SAN DIEGO - A second person in San Diego County has died from the flu, according to the county's Health & Human Services Agency.
The victim, a 92-year-old woman, passed away Tuesday, health officials confirmed. The first local flu death -- an 89-year-old woman -- was reported last November.
So far, county health officials confirmed there are 361 flu cases in the area -- up from 108 for this time last year.
Hospitals across the country are dealing with packed emergency rooms filled with people with flu-like symptoms. In some areas, hospitals have set up triage areas outside of the building to treat the patients with the flu.
In some parts of the country, there are reported vaccine shortages. However, in San Diego, health officials said there is no threat of a shortage.
Health officials noted even though the flu seems to be spreading quickly this year compared to last, the good news is the vaccine is still a good match for the virus.
"Influenza can be a serious and deadly disease, especially for the elderly and young infants, as well as for people with chronic conditions like heart disease or diabetes," said Wilma Wooten, M.D., M.P.H., County public health officer. "The best protection against the flu is to get vaccinated. It is not too late to be immunized."
Dr. Joe Zwass, who is in charge of the flu vaccine program at Kaiser Hospital, told 10News, "It's definitely a more severe virus than we've seen in a few years."
Medical professionals at Kaiser are seeing patient after patient come in for their vaccine. In December, Kaiser was vaccinating about 500 to 600 people a day. Now, that number has doubled to about 1,000 vaccines a day.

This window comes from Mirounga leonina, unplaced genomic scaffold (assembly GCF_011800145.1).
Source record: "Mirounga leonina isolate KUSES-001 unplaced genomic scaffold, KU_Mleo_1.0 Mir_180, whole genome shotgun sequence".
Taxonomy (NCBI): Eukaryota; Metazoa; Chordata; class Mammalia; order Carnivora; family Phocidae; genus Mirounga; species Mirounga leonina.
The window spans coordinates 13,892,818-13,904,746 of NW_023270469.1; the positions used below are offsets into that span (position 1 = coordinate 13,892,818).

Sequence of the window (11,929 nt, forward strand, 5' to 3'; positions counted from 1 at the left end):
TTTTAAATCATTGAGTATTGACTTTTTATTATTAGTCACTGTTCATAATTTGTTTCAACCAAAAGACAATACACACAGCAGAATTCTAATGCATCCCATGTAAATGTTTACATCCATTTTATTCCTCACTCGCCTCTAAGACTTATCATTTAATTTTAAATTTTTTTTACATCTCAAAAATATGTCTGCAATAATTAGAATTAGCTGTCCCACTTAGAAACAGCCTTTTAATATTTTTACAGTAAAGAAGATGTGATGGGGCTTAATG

"Especially after the new year, we've seen a huge increase in demand for the vaccine," said Zwass.
Kelly Avery and her 3-year-old son Jaden were among those waiting in line for their vaccines on Wednesday.
"This is probably the first year I have waited longer than usual," she said. "I usually get in November or December."
Now, Avery regrets waiting. Both she and Jaden have been hit with the bug and she said it was ugly.
"It was pretty gnarly," she said. "It was long-lasting, consecutive over and over… it would go away and come back, so I don't want that to happen again."
Doris Corrado also made a special trip Wednesday for her immunization shot.
"I have a husband who had a stroke and I especially wanted to make sure he doesn't get sick," Corrado said.
Both the mist and shot have three virus strains in them. Next year, doctors said the mist will have four, making it even more potent.